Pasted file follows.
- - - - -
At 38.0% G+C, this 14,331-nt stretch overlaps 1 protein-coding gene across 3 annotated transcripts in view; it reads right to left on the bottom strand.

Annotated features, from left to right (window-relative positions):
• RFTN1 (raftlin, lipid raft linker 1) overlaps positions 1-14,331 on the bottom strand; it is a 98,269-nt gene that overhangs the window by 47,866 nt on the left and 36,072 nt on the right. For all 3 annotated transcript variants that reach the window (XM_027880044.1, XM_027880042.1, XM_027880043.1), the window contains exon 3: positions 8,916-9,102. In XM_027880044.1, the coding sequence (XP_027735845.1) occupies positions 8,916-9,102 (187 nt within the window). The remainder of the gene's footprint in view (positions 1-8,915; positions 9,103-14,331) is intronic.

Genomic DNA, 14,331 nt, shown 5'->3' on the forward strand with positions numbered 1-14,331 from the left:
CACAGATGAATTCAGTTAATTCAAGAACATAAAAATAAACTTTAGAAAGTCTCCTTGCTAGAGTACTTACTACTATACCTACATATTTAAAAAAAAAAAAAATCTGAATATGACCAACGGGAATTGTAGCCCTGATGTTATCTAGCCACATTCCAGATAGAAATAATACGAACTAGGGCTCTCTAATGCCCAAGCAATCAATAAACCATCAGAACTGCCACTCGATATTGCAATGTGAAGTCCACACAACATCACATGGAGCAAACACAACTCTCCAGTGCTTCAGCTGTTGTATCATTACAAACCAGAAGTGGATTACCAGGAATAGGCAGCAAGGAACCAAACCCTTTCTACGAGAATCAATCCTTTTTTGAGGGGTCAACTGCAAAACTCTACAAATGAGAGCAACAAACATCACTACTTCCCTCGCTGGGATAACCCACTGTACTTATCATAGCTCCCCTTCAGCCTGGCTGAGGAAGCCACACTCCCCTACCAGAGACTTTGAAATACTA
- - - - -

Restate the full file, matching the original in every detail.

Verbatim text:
At 38.0% G+C, this 14,331-nt stretch overlaps 1 protein-coding gene across 3 annotated transcripts in view; it reads right to left on the bottom strand.

Annotated features, from left to right (window-relative positions):
• RFTN1 (raftlin, lipid raft linker 1) overlaps positions 1-14,331 on the bottom strand; it is a 98,269-nt gene that overhangs the window by 47,866 nt on the left and 36,072 nt on the right. For all 3 annotated transcript variants that reach the window (XM_027880044.1, XM_027880042.1, XM_027880043.1), the window contains exon 3: positions 8,916-9,102. In XM_027880044.1, the coding sequence (XP_027735845.1) occupies positions 8,916-9,102 (187 nt within the window). The remainder of the gene's footprint in view (positions 1-8,915; positions 9,103-14,331) is intronic.

Genomic DNA, 14,331 nt, shown 5'->3' on the forward strand with positions numbered 1-14,331 from the left:
CACAGATGAATTCAGTTAATTCAAGAACATAAAAATAAACTTTAGAAAGTCTCCTTGCTAGAGTACTTACTACTATACCTACATATTTAAAAAAAAAAAAAATCTGAATATGACCAACGGGAATTGTAGCCCTGATGTTATCTAGCCACATTCCAGATAGAAATAATACGAACTAGGGCTCTCTAATGCCCAAGCAATCAATAAACCATCAGAACTGCCACTCGATATTGCAATGTGAAGTCCACACAACATCACATGGAGCAAACACAACTCTCCAGTGCTTCAGCTGTTGTATCATTACAAACCAGAAGTGGATTACCAGGAATAGGCAGCAAGGAACCAAACCCTTTCTACGAGAATCAATCCTTTTTTGAGGGGTCAACTGCAAAACTCTACAAATGAGAGCAACAAACATCACTACTTCCCTCGCTGGGATAACCCACTGTACTTATCATAGCTCCCCTTCAGCCTGGCTGAGGAAGCCACACTCCCCTACCAGAGACTTTGAAATACTA